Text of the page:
The Truth About Non Toxic Resin and Why It Matters

what does non toxic meanYou don’t want to hurt yourself or anyone else while you’re enjoying creative time. (A big HIGH FIVE to you. 🙌 Resin safety is something I WISH more people thought about.) And I’m doing a happy dance here because you’re investigating all your options. So it seems like a good idea to buy resin that says it’s non toxic. But what does non toxic mean?

Here are the resin nerd details

Written for those of you who take it seriously about never removing mattress labels.

Non-toxic is a term established by the Federal Hazardous Substances Act. The Consumer Product and Safety Commission defines what are toxic substances and toxic situations.  A product is considered toxic if it can cause personal injury or illness to humans if it is inhaled, swallowed, or absorbed through the skin. Products are also considered toxic if they can cause long-term or chronic problems such as cancer or birth defects. If a product does not contain a known toxic chemical, it can be labeled as nontoxic.

Seems pretty straightforward.

Like you should be able to feel pretty comfortable about using a resin that says it’s non toxic without injuring yourself.


Let’s get real about the non-toxic moniker.

Give me a moment while I step on my soapbox to make this speech.

Calling any resin non toxic doesn’t pass the, ‘Does this make sense?’ test.

(A test I give myself when I’m hearing something that isn’t coming together.)

❌ Does it make sense that you shouldn’t pour resin down a drain if it’s non-toxic?
❌ Does it make sense that you need to call poison control if you swallow resin if it’s non-toxic?
❌ Does it make sense that a resin kit recommends wearing gloves and needing adequate ventilation if it’s non-toxic?

Yeah. It doesn’t make sense to me, either.

Now I know what I’m thinking…

✅ There’s no way in HELL that ANY resin is non toxic.

I’m guessing you weren’t expecting a store that sells resin to say something like that.  BUT, it’s my job to make sure you enjoy resin safely.

So why would a company tell you their product is non toxic if it isn’t accurate?

Well, for me, it comes down to two possibilities:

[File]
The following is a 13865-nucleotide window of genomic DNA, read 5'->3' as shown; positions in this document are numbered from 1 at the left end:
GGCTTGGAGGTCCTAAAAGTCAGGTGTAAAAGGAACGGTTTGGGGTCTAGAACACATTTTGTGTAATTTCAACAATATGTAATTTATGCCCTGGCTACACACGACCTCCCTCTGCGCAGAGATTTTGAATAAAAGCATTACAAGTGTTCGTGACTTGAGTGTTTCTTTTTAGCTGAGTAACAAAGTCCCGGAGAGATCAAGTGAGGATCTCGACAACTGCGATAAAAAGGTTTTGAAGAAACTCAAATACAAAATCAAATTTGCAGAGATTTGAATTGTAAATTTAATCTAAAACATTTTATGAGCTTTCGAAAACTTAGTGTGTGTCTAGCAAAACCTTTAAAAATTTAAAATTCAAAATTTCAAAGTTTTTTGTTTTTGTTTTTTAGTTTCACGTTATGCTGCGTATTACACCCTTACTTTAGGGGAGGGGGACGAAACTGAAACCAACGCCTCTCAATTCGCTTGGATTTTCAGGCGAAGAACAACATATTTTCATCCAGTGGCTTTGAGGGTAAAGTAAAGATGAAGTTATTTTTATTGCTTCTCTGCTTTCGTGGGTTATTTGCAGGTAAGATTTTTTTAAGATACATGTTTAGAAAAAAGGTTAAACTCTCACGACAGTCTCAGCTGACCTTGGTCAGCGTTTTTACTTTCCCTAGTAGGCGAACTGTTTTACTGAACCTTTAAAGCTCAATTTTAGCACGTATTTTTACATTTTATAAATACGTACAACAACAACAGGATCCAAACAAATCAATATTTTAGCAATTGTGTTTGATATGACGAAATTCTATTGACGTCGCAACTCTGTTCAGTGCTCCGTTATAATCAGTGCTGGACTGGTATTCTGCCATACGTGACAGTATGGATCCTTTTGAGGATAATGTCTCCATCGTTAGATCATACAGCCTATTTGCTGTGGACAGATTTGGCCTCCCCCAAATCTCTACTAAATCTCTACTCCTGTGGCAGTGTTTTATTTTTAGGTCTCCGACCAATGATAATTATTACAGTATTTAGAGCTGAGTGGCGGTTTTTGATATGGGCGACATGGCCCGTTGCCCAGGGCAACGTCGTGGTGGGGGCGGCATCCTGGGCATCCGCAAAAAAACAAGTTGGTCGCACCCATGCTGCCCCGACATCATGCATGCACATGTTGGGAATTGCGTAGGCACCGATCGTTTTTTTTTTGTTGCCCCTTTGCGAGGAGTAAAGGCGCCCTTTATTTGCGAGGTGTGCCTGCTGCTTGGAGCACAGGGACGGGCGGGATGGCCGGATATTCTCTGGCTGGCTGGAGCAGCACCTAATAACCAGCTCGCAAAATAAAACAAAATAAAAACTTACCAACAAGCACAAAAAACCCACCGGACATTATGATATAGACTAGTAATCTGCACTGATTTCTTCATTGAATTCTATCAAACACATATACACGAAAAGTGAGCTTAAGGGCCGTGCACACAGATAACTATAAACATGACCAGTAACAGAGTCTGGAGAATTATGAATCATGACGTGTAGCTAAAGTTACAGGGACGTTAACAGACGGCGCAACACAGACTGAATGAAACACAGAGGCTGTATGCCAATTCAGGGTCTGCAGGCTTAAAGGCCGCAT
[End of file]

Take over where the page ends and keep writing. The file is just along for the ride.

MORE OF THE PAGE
They’re following the standard above (doesn’t contain a known toxic chemical) without putting the statement through the ‘Does this make sense?’ test.


even worse…

It’s called marketing.

It’s happening with food labels. It’s happening with cleaning products. Sadly, resin labels aren’t any different.

You need to assume any resin kit you use can hurt you if it isn’t used properly.

So what can you do to protect yourself when resin crafting?

1. Protect your skin and eyes with safety gloves, safety glasses, and a protective apron.

2. Work in a well-ventilated area.  Airflow through a room will help to remove possible toxins.  Depending on the chemical, you may also need to work within the confines of a ventilated hood or wear a respirator.

3. Keep food and drink away from your crafting area.

4. Make sure you understand the safety precautions for your resin kit.

5. Only use resin that has a safety data sheet (SDS) available. Sections 7 and 8 of the SDS share specific details about handling and what personal protection you should use.

Want more information about creating with resin, but frustrated with all the information you have to sort through?

It’s why I wrote the ebook Resin Fundamentals.  I’ve condensed 17 years of experience creating with resin into an easy-to-follow ebook. You’ll learn the important details to successfully and safely create with resin. Buy the PDF book now and get a download link to your email in minutes.

Unpublished Blog Posts of Resin Obsession, LLC © 2023 Resin Obsession, LLC

Like this post? You may be interested in  4 Epoxy Resin Storing Mistakes You Can Easily Avoid

13 thoughts on “The Truth About Non Toxic Resin and Why It Matters